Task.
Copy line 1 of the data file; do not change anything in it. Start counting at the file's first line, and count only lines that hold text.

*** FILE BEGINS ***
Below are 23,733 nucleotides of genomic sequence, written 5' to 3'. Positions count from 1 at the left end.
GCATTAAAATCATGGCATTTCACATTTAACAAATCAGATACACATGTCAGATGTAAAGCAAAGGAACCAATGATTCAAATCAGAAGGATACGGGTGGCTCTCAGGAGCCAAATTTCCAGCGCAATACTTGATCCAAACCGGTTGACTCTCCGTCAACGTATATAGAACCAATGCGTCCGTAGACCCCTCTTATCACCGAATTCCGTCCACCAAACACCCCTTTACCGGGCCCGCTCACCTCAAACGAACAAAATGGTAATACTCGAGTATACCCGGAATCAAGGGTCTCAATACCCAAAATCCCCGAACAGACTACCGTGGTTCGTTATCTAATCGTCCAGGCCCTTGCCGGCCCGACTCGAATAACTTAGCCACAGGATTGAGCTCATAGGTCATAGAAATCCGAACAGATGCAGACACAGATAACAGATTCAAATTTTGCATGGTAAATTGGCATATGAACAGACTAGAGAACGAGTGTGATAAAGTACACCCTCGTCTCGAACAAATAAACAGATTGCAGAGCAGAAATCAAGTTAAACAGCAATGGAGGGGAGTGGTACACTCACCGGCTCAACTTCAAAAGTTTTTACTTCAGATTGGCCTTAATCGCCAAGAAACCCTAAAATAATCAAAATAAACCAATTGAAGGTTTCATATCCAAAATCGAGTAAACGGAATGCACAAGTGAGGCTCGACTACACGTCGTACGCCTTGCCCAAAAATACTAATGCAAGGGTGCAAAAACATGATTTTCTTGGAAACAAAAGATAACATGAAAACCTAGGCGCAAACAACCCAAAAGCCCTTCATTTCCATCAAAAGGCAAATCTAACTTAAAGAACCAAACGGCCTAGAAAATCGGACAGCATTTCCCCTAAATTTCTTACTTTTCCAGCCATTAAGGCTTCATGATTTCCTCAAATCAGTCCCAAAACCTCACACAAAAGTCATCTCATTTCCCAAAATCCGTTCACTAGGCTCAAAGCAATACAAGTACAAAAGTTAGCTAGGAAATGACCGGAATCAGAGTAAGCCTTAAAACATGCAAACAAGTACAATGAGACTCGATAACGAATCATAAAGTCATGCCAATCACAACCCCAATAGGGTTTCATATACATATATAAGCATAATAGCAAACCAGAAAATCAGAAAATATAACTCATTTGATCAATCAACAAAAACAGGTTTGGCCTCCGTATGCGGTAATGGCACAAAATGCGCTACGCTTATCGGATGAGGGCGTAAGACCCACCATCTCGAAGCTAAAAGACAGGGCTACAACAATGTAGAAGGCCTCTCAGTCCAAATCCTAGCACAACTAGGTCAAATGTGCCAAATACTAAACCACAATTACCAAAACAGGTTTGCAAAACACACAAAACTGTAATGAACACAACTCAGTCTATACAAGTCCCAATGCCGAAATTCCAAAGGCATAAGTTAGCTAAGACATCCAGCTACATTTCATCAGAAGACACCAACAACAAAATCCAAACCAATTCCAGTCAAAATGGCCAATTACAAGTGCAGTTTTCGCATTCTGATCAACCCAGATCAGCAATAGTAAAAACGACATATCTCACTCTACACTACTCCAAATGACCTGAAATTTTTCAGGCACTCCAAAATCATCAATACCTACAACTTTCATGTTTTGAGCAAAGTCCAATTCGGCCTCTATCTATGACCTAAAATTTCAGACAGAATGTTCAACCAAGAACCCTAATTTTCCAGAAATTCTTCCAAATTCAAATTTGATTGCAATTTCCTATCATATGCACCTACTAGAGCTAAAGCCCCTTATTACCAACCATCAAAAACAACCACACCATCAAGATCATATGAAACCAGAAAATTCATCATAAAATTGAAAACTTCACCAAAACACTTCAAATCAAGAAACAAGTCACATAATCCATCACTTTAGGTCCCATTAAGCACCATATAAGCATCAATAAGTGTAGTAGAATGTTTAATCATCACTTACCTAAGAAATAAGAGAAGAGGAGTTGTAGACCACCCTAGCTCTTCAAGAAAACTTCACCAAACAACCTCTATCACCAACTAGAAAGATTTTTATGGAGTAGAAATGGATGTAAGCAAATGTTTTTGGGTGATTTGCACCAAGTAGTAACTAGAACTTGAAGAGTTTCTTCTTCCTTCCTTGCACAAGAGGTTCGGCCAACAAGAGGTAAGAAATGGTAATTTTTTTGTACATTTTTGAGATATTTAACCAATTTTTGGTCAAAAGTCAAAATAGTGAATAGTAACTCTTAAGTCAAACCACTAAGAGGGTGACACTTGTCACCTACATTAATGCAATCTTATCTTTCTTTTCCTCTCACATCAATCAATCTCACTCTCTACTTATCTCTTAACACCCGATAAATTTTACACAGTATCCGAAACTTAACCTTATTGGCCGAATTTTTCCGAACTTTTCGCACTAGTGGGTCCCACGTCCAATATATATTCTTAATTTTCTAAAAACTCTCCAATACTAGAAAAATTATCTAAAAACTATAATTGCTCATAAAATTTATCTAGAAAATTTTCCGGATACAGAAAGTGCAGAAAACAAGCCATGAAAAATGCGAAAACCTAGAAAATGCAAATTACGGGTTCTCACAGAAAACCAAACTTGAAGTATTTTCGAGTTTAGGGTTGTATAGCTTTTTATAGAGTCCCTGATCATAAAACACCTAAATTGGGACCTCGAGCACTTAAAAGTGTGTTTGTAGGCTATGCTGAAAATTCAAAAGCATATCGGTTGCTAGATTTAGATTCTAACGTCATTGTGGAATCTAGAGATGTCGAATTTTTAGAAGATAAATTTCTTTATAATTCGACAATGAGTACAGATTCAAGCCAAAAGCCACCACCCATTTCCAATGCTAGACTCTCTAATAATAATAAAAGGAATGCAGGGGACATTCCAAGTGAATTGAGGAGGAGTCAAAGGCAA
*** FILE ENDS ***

Below are 23,733 nucleotides of genomic sequence, written 5' to 3'. Positions count from 1 at the left end.